A rapid rise in vaping illnesses continues.
41 people in New York have fallen ill, and eight users nationwide have died. The state health department is now investigating companies that make and sell vaping products to find out what's in them. Governor Cuomo also wants to ban flavored e-cigarettes.
13 cases from the Upstate New York Poison Center are being investigated by the state Department of Health, and experts expect that number to grow.
On Marshall Street, it's pretty easy to find someone who vapes. According to the CDC, one in five high school students say they vape.
"It's just easy to do it if everyone has it, you know," said 19-year-old Emmi Lingel.
Lingel and her friend Ari Spinoza recently graduated from Fayetteville-Manlius High School.
"So I have a lot of friends that vape, and you know, I started a business called Syrazy and I really didn't want to die young," said 18-year-old Spinoza.
They both say they used to vape but are working on quitting.
"My friends say keep vaping and I tell them to stop every day,” Spinoza said. “They cough a lot. I have one friend that actually ended up in the hospital."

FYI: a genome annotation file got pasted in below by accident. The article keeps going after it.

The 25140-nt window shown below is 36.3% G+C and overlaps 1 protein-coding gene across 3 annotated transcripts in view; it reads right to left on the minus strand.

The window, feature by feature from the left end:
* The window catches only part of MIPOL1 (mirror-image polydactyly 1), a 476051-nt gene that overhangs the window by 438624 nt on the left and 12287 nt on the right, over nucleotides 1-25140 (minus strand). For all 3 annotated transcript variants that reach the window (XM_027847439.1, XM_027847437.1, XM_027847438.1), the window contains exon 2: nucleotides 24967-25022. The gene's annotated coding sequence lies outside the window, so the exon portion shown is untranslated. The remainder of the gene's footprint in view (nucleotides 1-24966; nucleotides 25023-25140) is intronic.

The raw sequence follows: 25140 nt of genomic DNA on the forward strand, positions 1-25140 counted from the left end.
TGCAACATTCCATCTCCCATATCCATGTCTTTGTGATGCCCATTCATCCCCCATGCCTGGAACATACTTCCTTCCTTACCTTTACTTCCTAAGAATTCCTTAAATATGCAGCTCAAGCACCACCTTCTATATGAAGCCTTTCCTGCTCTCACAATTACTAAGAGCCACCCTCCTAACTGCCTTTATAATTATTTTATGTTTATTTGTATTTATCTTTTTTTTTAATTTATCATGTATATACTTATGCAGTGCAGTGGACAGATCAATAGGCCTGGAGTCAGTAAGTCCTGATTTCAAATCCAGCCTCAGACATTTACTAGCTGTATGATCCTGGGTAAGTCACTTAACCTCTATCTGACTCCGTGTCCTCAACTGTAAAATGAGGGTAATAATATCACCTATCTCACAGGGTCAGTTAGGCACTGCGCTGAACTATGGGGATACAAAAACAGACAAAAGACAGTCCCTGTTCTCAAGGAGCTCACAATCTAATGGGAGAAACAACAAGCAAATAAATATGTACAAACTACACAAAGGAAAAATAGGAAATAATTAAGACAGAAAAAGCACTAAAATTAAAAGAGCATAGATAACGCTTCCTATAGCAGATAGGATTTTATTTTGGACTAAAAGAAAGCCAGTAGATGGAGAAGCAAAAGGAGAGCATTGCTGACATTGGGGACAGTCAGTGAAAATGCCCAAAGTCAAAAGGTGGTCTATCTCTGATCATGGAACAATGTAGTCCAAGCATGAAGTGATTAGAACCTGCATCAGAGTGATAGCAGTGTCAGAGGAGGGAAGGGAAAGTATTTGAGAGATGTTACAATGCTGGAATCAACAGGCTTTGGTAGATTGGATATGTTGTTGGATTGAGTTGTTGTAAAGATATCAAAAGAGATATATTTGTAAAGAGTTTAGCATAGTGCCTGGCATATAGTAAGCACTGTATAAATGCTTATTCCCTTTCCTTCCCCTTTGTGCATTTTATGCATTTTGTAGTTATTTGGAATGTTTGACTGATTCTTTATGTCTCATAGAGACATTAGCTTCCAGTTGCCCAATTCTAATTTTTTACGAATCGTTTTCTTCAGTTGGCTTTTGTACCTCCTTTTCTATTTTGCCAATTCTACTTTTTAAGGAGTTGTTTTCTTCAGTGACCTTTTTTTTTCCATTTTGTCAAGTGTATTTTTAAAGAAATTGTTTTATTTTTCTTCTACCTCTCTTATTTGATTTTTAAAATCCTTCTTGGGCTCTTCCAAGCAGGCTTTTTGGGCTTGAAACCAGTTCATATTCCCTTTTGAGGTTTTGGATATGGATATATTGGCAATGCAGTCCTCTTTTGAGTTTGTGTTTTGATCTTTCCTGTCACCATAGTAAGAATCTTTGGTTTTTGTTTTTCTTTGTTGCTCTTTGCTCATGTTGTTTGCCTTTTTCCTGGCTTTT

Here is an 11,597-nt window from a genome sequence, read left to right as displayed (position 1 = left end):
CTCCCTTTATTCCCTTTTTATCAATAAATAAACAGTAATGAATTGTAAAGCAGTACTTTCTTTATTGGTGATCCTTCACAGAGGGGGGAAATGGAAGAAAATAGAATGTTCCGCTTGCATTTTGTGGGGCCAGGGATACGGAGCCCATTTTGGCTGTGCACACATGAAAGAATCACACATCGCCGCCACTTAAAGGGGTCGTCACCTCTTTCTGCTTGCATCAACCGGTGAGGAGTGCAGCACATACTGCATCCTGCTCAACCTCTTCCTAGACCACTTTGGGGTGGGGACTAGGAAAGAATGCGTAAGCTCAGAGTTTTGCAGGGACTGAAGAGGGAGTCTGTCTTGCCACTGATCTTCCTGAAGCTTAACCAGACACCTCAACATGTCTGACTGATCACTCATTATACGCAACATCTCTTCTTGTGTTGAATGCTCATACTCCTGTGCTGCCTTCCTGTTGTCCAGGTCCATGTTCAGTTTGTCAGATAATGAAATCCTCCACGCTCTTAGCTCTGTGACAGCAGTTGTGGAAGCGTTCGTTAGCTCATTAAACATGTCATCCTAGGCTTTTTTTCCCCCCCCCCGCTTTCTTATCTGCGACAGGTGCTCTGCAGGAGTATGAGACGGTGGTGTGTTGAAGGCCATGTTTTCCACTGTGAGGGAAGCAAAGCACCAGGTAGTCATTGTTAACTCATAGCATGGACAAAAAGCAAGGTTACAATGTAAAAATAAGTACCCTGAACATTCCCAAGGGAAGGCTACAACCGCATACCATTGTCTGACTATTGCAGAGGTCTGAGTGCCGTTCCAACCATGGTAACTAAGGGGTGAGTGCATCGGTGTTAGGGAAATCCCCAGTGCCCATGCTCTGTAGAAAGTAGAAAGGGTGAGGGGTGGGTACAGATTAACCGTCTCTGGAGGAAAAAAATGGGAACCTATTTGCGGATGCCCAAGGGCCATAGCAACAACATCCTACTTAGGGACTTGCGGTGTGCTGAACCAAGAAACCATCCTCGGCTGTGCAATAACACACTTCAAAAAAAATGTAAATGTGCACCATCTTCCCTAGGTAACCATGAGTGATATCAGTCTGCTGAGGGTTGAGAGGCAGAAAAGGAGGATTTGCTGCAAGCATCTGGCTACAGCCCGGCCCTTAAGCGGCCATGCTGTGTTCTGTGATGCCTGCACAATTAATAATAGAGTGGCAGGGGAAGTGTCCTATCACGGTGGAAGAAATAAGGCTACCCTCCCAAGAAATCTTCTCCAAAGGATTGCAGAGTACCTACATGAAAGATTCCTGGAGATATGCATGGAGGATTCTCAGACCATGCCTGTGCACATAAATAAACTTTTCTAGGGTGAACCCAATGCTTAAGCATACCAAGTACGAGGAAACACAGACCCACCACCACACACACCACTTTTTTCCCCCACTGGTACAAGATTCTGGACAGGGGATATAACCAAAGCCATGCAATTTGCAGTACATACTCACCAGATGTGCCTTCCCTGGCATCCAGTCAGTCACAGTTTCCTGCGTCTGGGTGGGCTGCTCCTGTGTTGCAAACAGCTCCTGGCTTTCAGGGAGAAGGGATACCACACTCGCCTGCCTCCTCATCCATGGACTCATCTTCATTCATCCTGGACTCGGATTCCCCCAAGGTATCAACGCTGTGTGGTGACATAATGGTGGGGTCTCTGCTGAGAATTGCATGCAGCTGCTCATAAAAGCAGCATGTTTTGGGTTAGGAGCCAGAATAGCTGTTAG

The Upstate New York Poison Center has received 111 calls regarding people using e-cigarettes this year. That's more than twice as many as the 54 calls it got all of last year, and it's the beginning of September.
Toxicologists say they don't know what is in the e-cigarettes that's causing lung damage.
“Anytime you see kids getting sick -- this sick -- requiring care in an ICU, requiring a ventilator to breathe for them it’s a huge concern,” said William Eggleston, Upstate New York Poison Center Clinical Toxicologist. “It's really something that we need to get better answers on."
E-Cigs can contain nicotine, which makes them addictive, or THC, which gives you the feeling of being high. The biggest concern is the unknown chemicals, and Lingel felt the effects. Up until about a month ago she smoked a pod a day for about a year, she said.
"Just like being scared of the consequences and personally my lungs hurting and my chest hurting,” said Lingel. “It was really hard to quit too -- headaches, not being able to sleep well, not being concentrated."
Nicotine, THC, and other chemicals can harm brain development up until about age 25. And since e-cigarettes are often in kid-friendly flavors like mango or other fruits, the CDC says they are more appealing to young people.
Governor Cuomo is asking the Health Department to require warning signs in all vape and smoke shops across the state.